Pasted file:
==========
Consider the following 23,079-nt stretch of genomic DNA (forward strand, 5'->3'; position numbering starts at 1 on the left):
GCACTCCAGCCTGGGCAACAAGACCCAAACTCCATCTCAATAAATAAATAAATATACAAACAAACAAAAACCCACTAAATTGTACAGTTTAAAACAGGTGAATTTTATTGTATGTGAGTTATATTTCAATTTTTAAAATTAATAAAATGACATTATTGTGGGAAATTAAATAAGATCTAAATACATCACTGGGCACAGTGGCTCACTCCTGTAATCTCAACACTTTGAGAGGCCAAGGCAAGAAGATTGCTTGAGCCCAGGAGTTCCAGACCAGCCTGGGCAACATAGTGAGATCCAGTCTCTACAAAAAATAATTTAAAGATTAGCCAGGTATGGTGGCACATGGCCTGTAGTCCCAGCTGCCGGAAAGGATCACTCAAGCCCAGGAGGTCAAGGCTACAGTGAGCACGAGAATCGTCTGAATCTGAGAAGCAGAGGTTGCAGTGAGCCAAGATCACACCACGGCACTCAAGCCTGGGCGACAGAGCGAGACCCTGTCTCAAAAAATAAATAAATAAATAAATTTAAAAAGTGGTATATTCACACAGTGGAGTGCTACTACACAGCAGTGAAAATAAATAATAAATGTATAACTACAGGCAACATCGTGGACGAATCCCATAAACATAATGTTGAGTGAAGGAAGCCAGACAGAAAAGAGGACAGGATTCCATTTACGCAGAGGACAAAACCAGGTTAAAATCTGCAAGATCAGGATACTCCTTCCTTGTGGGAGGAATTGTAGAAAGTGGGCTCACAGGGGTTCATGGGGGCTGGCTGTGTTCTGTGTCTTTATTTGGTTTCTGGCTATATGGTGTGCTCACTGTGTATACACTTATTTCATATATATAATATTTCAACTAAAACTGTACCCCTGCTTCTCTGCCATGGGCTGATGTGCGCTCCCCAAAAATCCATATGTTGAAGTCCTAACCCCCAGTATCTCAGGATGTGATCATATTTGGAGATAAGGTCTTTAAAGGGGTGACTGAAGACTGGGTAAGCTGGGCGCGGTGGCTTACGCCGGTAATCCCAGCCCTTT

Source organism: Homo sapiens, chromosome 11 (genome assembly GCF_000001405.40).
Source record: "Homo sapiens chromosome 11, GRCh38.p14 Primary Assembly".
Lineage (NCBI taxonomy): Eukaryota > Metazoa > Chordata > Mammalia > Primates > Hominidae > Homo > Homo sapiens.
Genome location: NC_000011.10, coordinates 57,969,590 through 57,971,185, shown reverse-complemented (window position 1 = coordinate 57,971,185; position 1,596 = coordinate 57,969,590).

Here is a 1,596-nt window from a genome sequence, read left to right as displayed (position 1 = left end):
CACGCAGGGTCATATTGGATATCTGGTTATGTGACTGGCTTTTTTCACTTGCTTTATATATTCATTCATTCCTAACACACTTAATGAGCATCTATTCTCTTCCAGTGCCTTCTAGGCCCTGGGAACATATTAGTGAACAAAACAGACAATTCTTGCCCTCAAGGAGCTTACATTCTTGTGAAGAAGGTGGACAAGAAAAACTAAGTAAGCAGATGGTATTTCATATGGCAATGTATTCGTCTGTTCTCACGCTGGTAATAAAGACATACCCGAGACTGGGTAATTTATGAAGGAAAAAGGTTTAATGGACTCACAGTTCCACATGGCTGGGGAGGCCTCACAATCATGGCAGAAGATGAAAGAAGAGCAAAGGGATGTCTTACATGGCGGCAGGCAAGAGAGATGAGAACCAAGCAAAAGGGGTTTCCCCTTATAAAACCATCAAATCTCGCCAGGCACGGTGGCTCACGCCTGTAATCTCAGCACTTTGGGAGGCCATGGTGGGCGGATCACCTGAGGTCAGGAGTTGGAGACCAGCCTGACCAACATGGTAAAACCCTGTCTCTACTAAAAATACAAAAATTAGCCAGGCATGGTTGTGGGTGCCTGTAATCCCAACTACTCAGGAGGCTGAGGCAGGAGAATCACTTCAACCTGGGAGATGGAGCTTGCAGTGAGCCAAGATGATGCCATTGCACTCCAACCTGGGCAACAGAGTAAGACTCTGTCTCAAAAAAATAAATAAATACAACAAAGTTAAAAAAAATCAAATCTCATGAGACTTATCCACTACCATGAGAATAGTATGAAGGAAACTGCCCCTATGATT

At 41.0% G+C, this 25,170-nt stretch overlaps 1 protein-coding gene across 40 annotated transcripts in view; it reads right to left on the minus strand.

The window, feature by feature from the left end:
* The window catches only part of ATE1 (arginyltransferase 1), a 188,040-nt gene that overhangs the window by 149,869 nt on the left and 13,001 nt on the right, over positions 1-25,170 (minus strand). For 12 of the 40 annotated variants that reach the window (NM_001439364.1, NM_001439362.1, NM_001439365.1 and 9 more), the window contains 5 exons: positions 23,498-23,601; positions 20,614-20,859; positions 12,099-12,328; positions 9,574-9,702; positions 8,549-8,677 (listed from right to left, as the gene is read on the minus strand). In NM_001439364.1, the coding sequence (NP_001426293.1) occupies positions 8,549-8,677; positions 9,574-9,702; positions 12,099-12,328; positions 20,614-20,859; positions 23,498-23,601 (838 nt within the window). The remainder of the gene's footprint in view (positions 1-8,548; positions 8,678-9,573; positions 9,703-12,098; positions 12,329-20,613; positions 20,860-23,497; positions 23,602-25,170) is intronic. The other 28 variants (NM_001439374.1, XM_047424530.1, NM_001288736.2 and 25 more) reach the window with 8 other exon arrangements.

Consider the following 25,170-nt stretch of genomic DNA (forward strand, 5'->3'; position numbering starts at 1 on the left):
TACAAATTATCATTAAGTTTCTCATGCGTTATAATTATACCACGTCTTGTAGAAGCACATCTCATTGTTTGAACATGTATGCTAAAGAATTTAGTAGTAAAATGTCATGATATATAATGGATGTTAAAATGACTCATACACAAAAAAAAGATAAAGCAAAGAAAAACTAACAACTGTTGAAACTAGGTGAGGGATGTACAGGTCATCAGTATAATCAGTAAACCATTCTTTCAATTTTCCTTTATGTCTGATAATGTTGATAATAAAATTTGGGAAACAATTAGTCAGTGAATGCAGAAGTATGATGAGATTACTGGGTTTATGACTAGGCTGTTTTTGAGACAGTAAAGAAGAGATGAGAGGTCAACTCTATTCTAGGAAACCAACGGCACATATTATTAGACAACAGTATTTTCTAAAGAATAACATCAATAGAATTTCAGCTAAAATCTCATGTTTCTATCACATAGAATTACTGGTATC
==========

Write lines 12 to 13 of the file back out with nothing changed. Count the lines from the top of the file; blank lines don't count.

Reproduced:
Consider the following 25,170-nt stretch of genomic DNA (forward strand, 5'->3'; position numbering starts at 1 on the left):
TACAAATTATCATTAAGTTTCTCATGCGTTATAATTATACCACGTCTTGTAGAAGCACATCTCATTGTTTGAACATGTATGCTAAAGAATTTAGTAGTAAAATGTCATGATATATAATGGATGTTAAAATGACTCATACACAAAAAAAAGATAAAGCAAAGAAAAACTAACAACTGTTGAAACTAGGTGAGGGATGTACAGGTCATCAGTATAATCAGTAAACCATTCTTTCAATTTTCCTTTATGTCTGATAATGTTGATAATAAAATTTGGGAAACAATTAGTCAGTGAATGCAGAAGTATGATGAGATTACTGGGTTTATGACTAGGCTGTTTTTGAGACAGTAAAGAAGAGATGAGAGGTCAACTCTATTCTAGGAAACCAACGGCACATATTATTAGACAACAGTATTTTCTAAAGAATAACATCAATAGAATTTCAGCTAAAATCTCATGTTTCTATCACATAGAATTACTGGTATC